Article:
Laser Microsurgery on Chromosomes During Meiosis
James LaFountain Principal Investigator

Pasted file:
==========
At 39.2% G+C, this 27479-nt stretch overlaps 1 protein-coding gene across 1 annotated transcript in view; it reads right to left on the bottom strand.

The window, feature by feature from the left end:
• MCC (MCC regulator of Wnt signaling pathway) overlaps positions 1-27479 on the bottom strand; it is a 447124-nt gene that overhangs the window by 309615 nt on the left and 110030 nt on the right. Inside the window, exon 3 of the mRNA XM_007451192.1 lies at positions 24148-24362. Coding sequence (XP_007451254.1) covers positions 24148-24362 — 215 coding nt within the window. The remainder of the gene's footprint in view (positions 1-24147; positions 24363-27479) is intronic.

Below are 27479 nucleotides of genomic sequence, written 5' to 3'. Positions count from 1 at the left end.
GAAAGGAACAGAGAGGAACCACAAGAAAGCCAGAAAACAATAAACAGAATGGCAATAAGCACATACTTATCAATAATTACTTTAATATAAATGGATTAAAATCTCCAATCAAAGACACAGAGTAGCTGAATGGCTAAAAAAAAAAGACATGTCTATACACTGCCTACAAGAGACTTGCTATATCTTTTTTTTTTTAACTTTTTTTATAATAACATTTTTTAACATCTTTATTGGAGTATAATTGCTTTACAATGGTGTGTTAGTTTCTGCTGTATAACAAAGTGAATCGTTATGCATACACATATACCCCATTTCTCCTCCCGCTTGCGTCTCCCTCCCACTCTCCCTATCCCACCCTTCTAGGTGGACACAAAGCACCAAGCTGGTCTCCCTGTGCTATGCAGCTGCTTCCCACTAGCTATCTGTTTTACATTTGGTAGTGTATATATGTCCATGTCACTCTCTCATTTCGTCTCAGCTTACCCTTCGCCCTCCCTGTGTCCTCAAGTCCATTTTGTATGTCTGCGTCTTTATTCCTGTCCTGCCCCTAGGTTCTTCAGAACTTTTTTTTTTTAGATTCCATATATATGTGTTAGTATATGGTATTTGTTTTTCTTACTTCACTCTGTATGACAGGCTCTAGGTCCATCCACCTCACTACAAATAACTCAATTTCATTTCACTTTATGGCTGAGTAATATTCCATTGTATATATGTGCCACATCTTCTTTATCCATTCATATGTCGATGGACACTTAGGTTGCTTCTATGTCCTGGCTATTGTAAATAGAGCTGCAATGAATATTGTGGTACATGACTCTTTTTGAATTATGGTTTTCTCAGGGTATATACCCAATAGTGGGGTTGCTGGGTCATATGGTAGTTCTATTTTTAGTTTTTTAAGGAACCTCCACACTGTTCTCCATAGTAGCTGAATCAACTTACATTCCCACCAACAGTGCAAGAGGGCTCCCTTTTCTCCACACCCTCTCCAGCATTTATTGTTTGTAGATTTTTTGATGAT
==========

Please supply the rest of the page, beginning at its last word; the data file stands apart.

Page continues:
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This project is to study the molecular mechanics of meiosis in the spermatocytes of crane-flies used as a model system. These are large, optically clear cells which have well formed chromosomes that make micromanipulations of the mitotic and meiotic structures relatively easy. This project focuses on meiotic events and contrasts these with the better-understood events of mitosis. The common assumption is that because the chromosome movements are so similar in both processes, the molecular mechanisms that give rise to these movements must also be similar. However, since some events are clearly unique to meiosis, such as the pairing of homologous chromosomes at the beginning of meiosis, some of the underlying molecular mechanisms may differ, at least in their details. The general approach will be to perform laser microsurgery experiments to ablate or disconnect various components of the chromosomes and spindle at different times during meiosis and to observe how these perturbations affect chromosome movements. Preliminary results suggest that chromosomes may be subjected to forces at their ends (telomeres) in addition to those forces generated at the sites where the chromosomes attach to the spindle (kinetochores). When previously paired chromosomes separate during meiosis, they behave as if their telomeres are tethered together. Objective 1 of this project will be to analyze this behavior in detail. Objective 2 is to study the detailed movements and reorientations of meiotic chromosomes as they congregate and pair prior to separation. The molecular mechanism of this congression is poorly understood, even in mitosis. As part of this objective, studies will be undertaken to determine if the rates of movement are load-independent (i.e. independent of the size of the chromosome). Objective 3 will expand the studies to other cells to determine if chromosome movements in spermatocytes are similar to those in other cells of the crane-fly and in cells of other species.